It is duplicitous to suggest that the incumbents represent the “free market” against “government-subsidized” municipal networks. Incumbents are incumbents precisely because they have had the weight and resources of government to back them up for years. Furthermore, they have had backing from those levels of government - the federal and state - which are least pervious to direct participation by local residents. Municipal networks, funded by the public and accountable to the public, represent a balance to the domination of telecommunications infrastructure by huge corporations which have long enjoyed substantial government subsidy. Banning or restricting municipal networks will end this effort to create a level playing field.
How a Muni Network in The Dalles Led to a $600 million Data Center
As I recently mentioned in my endorsement of Tubes by Andrew Blum, the book explains how a municipal fiber network helped to attract Google to town. Google sited its first "built-from-scratch data center" there, a $600 million investment according to Stephen Levy.
According to Blum, it all started back in 2000 when the community got fed up with incumbent telephone company Sprint.
The Dalles was without high-speed access for businesses and homes, despite the big nationwide backbones that tore right through along the railroad tracks, and the BPA's big network. Worse, Sprint, the local carrier, said the city wouldn't get access for another five to ten years. "It was like being a town that sits next to the freeway but has no off-ramp," was how Nolan Young, the city manager, explained it to me in his worn office...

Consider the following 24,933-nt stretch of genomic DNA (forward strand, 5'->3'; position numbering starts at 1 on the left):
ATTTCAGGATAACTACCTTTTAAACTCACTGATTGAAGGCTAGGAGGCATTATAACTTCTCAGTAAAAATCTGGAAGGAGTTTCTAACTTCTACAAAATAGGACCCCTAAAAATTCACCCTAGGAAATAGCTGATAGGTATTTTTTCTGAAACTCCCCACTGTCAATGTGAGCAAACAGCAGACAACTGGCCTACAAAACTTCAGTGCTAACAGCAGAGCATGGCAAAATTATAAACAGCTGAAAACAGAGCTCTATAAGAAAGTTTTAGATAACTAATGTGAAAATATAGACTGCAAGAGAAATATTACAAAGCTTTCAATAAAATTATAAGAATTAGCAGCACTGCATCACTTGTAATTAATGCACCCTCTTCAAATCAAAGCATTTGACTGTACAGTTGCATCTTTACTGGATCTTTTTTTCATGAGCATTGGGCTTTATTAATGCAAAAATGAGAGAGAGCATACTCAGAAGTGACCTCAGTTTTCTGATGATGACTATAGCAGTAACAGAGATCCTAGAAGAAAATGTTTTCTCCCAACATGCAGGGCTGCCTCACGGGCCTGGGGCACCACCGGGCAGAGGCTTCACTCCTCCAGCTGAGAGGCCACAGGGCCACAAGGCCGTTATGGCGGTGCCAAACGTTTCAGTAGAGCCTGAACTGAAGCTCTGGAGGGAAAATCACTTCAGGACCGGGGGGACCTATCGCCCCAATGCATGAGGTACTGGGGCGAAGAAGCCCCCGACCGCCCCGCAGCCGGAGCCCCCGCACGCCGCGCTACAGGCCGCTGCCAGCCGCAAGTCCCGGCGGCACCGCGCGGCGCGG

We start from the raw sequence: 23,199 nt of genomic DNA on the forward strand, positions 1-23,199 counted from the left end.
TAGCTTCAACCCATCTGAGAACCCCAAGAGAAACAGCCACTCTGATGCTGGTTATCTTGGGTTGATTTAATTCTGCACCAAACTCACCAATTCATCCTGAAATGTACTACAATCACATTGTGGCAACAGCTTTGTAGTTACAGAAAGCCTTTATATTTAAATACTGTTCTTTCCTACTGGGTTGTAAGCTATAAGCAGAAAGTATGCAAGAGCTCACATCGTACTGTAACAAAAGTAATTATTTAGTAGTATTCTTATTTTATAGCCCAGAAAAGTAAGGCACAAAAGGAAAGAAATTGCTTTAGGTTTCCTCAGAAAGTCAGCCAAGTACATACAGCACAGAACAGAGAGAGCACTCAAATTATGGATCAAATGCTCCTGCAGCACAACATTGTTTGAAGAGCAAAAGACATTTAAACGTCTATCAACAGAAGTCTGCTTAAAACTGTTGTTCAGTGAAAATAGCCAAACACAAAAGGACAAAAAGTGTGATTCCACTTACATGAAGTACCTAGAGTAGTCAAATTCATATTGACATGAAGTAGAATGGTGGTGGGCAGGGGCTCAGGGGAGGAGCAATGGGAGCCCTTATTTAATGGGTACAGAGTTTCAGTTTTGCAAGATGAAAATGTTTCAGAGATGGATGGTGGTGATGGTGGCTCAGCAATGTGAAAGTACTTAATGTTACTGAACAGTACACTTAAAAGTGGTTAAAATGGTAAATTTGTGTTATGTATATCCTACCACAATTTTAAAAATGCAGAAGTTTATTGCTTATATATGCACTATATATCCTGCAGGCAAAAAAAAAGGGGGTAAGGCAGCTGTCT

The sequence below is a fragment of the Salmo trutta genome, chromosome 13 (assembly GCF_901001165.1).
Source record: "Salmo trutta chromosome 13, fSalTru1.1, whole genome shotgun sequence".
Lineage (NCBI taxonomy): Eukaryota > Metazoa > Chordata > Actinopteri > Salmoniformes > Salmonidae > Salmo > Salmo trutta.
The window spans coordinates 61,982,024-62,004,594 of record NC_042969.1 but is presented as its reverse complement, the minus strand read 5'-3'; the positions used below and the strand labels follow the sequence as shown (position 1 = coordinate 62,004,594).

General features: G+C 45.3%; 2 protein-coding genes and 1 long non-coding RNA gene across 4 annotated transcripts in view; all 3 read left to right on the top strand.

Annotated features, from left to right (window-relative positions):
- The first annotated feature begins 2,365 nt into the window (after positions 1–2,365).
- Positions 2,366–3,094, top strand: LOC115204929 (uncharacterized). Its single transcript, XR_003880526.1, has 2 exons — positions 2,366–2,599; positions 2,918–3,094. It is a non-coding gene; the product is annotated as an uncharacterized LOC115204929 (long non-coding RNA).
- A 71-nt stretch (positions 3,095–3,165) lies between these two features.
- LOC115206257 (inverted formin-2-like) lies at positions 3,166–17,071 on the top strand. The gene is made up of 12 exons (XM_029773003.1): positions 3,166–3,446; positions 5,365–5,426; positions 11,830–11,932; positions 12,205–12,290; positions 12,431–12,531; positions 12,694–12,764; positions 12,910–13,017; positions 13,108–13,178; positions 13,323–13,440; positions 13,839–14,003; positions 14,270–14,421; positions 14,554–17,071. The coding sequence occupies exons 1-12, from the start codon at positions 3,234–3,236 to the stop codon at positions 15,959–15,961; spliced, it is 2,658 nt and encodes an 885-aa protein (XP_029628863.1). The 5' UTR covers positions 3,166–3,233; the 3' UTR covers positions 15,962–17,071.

The Dalles was suffering economically due to its reliance on industrial jobs that were slowly disappearing.
"We said, 'That's not quick enough for us! We'll do it ourselves,'" Young recalled. It was an act of both faith and desperation--the ultimate "if you build it they will come" move. In 2002, the Quality Life Broadband Network, or "Q-Life" was chartered as an independent utility, with local hospitals and schools as its first customers. Construction began on a seventeen mile fiber loop around The Dalles, from city hall to a hub at the BPA's Big Eddy substation, on the outskirts of town. Its total cost was $1.8 million, funded half with federal and state grants, and half with a loan. No city funds were used.
Once Q-Life's fiber was in place, local Internet service providers quickly swooped in to offer the services Sprint wouldn't. Six months later, Sprint itself even showed up--quite a lot sooner than its original five-year timeline. "We count that as one of our successes," Young said. "One could say that they're our competitors, but now there were options." But the town couldn't have predicted what happened next. At the time, few could have. The Dalles was about to become home to the world's most famous data center.
Blum goes on to describe how the investment played out, with Google hiding its involvement in the project for years by working through other companies. The guy who coordinated it - Chris Sacca of "Design, LLC" - made the following observation:
"It was visionary--this little town with no tax revenues had figured out that if you want to transform an economy from manufacturing to information, you've got to pull fiber,"
Many public utility districts and other publicly owned networks in the Oregon/Washington area have also attracted new jobs and data centers by making fiber optic networks plentiful and affordable. They already had incredibly low cost electricity and a moderate climate -- but fiber was "the ace in the hole" as described by Blum.